The controls are more contextual than NMH as well. They 'make more sense' if you will, and the result is something far more tactile: hit the 'A' button for jabs and punches, hold 'A' to hold enemies and items, swing the remote for a more powerful punch from your mechanised arm, hold 'B' to retract your chainsaw from said arm, and swing while holding 'B'. There are a few spur-of-the-moment prompts (let's call them 'quick-time events' for lack of a better term) for split-second decisions that also make a lot of sense. Thrusting forward with the Wii remote during a 'B' finish to carve your punk-ass foe like a Christmas Turkey just feels right. And the icing on the cake: a quick shake of the nunchuk headbutts the captive in your thrall. Probably my only qualm is the way the game prioritises picking up punks to picking up items. Sure, those priorities make sense from a survival perspective, but it doesn't do the scoreboard any favours. Something both games lack: a rotatable camera. Hopefully Suda addresses this in his next outing.

Lamp post in head = Contextual Violence.

The items are MadWorld's sticking point. After a quick tutorial at the start, it becomes immediately apparent where each item sits in the Circle of Death. Tires and oil drums immobilise, signposts skewer, and 'rosebushes' hang 'em out to dry. These are the bread and butter of MadWorld, but plenty other environmental disasters are interspersed to spice up the carnage. Being a Gameshow of Death, every level is lovingly crafted for that express purpose. In No More Heroes, one gets the feeling that the levels are just 'there', cobbled together for the express purpose of housing enemies. Again, MadWorld trumps in concept and context.

Which is a shame, because the concepts are remarkably similar. In both games, you essentially face off against the World's Greatest Merchants of Death to improve your ranking as a Merchant of Death. There's a lot more to both, of course, but that's the crux of it from a gameplay perspective. But the narrative informs MadWorld's mechanics in a far clearer fashion. In a plotline reminiscent of Batman: No Man's Land, the city of MadWorld has been sealed off from the outside world. A criminal organisation turns the city into a perverse gameshow for its wealthy clientele, and its citizens must kill or be killed for money. The last man standing is the winner. The sealed-off city serves the arcade-style gameplay, framing each level as a battleground. You kill enough people in one area, you progress to the next area, unlock new challenges and so forth. Your score is your cash, and you earn more for more creative kills. And so the Mighty Chainsaw becomes a last resort, and the imperative is to use as many items and hazards as possible in the most creative ways possible. The overworld of No More Heroes is at odds with the rest of the game. That Suda 51 repletes his overworld with invisible walls only speaks to the conflict in design. The inanity of mowing lawns and collecting coconuts for cash is frustrating when you know you should be mowing down suits with swords and collecting assassins' heads for trophies. Can you see the contrast here? Both are brawlers at their core: in one you raise money for the opportunity to fight; in the other you fight for money. MadWorld cuts out the middle man and the result is a tighter gameplay narrative.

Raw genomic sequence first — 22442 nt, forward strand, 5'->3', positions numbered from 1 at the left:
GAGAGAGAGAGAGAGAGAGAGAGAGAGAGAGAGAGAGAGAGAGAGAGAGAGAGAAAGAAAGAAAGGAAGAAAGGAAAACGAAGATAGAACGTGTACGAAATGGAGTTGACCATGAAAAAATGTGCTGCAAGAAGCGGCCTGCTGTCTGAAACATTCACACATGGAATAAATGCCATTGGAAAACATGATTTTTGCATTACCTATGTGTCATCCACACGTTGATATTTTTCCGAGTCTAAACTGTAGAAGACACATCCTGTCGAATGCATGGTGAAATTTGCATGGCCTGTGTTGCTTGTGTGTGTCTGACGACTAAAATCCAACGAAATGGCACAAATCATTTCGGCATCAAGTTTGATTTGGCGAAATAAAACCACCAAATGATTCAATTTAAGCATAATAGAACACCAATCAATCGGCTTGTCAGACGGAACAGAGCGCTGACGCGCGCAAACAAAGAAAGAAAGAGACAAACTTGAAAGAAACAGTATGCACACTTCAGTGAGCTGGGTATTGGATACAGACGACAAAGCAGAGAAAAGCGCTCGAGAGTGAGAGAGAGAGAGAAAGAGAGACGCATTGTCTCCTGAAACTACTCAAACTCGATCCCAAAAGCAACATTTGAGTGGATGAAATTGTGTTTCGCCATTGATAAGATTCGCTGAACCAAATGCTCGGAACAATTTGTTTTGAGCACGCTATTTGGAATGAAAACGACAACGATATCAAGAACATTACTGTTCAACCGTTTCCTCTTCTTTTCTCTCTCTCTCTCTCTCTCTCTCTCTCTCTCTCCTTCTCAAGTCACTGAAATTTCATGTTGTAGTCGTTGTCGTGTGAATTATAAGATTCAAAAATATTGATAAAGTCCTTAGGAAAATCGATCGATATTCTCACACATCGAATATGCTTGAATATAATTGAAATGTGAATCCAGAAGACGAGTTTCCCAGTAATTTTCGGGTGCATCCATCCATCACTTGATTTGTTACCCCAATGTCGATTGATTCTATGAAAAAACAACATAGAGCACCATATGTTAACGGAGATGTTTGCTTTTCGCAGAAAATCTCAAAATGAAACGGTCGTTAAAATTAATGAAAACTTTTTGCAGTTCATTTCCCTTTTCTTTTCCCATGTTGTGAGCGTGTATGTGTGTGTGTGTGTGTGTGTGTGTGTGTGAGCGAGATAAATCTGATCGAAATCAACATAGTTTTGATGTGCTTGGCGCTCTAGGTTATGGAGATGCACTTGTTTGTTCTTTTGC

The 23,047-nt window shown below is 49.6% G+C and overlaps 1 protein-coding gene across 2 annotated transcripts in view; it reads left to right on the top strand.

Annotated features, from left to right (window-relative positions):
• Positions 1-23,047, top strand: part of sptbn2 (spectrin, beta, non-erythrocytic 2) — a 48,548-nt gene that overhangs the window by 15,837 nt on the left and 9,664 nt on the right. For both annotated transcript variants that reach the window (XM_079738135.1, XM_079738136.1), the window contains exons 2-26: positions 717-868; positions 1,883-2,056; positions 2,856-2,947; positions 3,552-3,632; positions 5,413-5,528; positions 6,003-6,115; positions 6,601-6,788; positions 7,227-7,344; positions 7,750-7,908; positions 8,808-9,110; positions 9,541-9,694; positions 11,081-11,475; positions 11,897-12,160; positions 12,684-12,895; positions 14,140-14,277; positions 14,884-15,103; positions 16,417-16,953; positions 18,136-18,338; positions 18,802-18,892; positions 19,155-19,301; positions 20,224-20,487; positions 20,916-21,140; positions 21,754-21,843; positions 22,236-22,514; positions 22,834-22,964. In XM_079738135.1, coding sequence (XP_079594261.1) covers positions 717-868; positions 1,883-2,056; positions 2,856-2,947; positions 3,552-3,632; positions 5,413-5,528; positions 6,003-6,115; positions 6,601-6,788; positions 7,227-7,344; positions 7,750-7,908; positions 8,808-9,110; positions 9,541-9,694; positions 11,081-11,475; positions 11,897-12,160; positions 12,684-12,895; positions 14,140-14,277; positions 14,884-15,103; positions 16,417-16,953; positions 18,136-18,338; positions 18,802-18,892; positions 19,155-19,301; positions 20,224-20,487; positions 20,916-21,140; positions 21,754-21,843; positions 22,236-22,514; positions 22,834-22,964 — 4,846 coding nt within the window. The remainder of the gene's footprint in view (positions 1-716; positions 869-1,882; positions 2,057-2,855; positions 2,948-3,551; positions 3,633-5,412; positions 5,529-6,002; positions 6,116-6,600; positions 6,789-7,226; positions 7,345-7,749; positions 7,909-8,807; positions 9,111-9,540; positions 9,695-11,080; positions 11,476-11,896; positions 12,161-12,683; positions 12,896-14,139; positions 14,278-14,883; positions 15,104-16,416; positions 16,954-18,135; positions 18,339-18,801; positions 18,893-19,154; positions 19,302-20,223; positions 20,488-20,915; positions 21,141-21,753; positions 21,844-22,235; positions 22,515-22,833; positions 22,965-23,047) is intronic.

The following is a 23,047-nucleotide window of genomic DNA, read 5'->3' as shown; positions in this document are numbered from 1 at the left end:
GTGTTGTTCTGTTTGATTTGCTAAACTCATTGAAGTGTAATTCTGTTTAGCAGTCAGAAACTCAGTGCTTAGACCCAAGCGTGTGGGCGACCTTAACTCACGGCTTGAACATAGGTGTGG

No More Heroes is its own worst enemy.

Don't get me wrong, No More Heroes is a good game, and full respect for getting the action-satire ball rolling on Wii. But it gets in the way of its own fun! MadWorld is recognisable as the evolutionary next step: it trims the fat, leaving only the meaty gameplay. It's what No More Heroes should have been.